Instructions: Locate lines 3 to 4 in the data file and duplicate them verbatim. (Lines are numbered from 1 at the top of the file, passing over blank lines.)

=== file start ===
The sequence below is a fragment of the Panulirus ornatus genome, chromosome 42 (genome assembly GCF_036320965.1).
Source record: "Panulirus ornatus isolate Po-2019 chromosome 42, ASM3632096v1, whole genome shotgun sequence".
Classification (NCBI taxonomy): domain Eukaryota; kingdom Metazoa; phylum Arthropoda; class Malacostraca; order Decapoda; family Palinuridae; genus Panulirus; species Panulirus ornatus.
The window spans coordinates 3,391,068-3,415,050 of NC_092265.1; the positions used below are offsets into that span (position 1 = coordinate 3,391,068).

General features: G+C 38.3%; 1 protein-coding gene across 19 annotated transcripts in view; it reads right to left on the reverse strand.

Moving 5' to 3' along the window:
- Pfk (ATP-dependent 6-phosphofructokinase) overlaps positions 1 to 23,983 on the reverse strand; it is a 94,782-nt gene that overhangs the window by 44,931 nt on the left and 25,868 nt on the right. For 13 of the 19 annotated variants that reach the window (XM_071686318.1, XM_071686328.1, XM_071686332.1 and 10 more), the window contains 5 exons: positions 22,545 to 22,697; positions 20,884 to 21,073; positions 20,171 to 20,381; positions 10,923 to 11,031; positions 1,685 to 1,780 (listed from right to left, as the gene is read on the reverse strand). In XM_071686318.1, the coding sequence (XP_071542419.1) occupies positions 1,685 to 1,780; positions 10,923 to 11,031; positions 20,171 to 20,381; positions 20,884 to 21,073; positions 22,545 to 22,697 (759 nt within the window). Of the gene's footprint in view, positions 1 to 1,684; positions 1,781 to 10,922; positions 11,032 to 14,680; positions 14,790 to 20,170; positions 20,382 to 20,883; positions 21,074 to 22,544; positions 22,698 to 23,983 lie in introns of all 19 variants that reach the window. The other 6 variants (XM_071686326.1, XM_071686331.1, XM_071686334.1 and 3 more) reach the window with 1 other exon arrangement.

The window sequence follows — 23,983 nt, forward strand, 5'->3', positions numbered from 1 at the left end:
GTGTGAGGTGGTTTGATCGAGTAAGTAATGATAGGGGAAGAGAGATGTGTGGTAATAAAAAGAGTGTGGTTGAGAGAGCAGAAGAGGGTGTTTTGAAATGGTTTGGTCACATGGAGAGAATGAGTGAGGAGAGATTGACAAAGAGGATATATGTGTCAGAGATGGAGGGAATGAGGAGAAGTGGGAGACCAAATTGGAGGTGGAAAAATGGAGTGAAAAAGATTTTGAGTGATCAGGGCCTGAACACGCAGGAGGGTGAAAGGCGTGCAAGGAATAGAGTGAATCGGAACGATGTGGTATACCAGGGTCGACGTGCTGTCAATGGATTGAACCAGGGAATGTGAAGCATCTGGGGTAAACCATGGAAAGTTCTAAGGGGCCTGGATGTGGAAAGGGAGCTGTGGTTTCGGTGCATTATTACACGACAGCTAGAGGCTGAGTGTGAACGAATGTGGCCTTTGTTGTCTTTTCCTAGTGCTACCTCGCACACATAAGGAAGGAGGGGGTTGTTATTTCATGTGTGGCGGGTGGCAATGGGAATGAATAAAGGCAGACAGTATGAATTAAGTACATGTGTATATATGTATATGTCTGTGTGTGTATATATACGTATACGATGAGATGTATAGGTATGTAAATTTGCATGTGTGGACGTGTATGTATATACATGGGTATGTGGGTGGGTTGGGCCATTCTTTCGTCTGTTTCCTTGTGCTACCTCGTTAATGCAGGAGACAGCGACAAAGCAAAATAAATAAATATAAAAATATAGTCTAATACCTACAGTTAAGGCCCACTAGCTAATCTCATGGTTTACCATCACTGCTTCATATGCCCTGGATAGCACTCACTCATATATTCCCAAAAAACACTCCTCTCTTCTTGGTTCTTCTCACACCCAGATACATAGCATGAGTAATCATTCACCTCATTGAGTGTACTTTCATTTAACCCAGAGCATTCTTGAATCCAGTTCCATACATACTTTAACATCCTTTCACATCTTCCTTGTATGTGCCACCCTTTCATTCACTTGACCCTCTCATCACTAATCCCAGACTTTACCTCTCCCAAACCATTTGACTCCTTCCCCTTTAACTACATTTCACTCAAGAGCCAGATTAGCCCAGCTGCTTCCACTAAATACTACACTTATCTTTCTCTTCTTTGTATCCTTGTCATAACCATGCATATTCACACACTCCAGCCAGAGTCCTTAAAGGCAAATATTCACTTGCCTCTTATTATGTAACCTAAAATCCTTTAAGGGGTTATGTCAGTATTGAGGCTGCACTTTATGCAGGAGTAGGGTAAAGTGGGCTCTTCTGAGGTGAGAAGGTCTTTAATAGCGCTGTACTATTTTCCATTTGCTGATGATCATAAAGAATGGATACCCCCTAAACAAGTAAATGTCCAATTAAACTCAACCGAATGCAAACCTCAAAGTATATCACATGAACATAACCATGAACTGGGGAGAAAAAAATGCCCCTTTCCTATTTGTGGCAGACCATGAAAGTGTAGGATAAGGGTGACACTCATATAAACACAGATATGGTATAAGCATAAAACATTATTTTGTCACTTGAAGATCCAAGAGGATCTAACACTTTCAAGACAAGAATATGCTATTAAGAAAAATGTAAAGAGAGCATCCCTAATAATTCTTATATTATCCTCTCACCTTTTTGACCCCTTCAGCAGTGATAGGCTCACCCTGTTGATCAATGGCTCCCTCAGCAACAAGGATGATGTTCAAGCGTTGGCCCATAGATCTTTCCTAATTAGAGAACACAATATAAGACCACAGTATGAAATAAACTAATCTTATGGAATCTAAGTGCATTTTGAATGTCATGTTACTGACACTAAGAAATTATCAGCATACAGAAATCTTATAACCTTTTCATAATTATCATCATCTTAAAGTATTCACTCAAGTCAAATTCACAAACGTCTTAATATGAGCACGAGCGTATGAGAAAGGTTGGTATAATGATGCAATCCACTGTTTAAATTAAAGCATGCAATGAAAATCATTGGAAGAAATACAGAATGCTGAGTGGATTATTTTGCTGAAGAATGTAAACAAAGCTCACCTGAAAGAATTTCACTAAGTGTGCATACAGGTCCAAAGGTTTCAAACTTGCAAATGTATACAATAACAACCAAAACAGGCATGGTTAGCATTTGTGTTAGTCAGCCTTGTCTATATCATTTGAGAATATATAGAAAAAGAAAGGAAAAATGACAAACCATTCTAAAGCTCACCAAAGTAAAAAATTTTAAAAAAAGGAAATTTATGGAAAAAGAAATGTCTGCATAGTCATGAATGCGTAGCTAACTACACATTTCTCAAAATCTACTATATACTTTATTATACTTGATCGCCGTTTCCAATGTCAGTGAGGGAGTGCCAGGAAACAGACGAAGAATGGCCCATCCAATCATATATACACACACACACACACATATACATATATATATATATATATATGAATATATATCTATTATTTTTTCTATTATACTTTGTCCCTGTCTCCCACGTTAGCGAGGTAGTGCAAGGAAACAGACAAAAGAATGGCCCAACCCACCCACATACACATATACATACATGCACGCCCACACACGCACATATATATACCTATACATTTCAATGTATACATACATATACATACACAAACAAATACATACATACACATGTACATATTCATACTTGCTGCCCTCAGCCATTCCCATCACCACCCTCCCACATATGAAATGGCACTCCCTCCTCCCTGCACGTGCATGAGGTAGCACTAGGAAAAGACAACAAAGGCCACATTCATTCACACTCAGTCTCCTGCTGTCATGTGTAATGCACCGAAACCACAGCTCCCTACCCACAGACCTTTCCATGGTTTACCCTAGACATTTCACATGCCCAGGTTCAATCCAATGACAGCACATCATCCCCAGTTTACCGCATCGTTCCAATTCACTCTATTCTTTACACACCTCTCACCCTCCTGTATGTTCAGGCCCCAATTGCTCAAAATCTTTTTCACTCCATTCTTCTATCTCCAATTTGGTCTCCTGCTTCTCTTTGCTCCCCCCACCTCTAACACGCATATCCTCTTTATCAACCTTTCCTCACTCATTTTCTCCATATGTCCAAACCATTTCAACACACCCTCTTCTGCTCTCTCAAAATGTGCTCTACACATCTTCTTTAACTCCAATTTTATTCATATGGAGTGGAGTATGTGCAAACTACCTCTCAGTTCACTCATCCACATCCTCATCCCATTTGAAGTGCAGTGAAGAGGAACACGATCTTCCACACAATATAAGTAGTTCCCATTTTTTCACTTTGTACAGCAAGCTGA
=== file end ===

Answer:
Classification (NCBI taxonomy): domain Eukaryota; kingdom Metazoa; phylum Arthropoda; class Malacostraca; order Decapoda; family Palinuridae; genus Panulirus; species Panulirus ornatus.
The window spans coordinates 3,391,068-3,415,050 of NC_092265.1; the positions used below are offsets into that span (position 1 = coordinate 3,391,068).